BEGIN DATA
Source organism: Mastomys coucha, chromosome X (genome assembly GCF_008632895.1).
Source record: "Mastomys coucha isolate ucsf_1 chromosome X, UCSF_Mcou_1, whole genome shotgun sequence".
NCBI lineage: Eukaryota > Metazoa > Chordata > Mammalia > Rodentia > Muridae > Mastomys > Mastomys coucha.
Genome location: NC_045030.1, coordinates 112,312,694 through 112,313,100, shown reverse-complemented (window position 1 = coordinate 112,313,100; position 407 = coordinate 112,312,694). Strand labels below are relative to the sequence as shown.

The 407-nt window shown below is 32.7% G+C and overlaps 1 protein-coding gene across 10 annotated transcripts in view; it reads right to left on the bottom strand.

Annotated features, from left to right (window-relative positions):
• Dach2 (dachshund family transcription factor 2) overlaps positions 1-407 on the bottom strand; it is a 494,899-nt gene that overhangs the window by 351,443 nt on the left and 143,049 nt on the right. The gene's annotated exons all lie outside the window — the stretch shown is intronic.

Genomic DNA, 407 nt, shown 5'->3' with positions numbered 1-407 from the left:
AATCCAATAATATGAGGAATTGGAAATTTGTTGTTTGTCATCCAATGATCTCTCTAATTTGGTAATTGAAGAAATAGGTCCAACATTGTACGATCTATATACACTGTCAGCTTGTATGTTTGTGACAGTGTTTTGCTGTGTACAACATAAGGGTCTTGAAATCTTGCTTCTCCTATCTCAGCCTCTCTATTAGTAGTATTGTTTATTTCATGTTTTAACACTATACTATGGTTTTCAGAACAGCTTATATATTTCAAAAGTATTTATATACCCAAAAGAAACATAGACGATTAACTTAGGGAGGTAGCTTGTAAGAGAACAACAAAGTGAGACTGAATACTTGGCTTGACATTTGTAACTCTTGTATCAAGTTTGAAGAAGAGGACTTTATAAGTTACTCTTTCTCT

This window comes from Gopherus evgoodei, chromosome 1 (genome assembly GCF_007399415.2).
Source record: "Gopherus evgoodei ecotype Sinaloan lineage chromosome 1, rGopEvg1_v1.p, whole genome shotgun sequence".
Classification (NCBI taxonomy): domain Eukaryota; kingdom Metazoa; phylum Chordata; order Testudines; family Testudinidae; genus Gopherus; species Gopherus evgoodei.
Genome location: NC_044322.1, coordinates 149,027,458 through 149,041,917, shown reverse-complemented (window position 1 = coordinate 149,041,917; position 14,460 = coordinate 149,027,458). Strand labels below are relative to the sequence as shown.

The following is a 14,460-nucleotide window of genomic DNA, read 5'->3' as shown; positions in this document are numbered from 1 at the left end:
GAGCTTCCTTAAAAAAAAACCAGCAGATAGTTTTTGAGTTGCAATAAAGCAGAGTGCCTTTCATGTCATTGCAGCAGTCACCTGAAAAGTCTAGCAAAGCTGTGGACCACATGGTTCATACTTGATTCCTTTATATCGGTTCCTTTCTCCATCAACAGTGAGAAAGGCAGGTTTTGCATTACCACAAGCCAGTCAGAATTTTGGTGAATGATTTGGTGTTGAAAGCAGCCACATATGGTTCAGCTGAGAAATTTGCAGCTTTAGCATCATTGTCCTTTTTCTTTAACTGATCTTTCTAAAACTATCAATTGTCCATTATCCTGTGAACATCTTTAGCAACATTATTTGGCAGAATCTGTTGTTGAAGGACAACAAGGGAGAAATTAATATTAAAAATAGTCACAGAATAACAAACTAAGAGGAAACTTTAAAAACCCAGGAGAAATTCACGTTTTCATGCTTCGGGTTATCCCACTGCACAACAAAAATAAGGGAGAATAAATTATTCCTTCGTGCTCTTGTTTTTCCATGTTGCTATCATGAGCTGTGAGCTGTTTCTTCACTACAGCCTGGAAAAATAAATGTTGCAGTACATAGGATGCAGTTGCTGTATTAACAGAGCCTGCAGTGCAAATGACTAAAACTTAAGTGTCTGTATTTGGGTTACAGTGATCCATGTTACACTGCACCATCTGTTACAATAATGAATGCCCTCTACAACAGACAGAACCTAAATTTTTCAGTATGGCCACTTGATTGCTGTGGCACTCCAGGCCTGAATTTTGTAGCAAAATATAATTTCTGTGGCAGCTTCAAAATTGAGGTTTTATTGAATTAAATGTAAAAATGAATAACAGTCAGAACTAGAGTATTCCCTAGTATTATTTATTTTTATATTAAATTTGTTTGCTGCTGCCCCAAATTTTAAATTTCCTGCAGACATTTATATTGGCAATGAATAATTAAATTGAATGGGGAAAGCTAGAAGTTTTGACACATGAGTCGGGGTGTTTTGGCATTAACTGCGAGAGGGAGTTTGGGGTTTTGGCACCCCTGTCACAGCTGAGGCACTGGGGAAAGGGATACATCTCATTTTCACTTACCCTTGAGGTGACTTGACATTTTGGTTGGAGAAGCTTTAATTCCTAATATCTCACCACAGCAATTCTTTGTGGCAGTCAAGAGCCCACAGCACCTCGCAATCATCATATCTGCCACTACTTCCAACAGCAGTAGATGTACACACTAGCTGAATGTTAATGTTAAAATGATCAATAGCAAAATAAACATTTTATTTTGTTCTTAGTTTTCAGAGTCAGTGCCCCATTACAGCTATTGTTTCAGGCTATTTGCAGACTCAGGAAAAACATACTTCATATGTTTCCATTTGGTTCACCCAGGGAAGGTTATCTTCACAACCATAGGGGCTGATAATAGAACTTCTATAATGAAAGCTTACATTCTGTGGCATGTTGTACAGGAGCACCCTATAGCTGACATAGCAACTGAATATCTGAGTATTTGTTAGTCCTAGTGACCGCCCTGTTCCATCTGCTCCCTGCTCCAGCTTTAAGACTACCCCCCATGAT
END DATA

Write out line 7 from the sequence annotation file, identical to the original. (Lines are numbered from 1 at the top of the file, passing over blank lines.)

• Dach2 (dachshund family transcription factor 2) overlaps positions 1-407 on the bottom strand; it is a 494,899-nt gene that overhangs the window by 351,443 nt on the left and 143,049 nt on the right. The gene's annotated exons all lie outside the window — the stretch shown is intronic.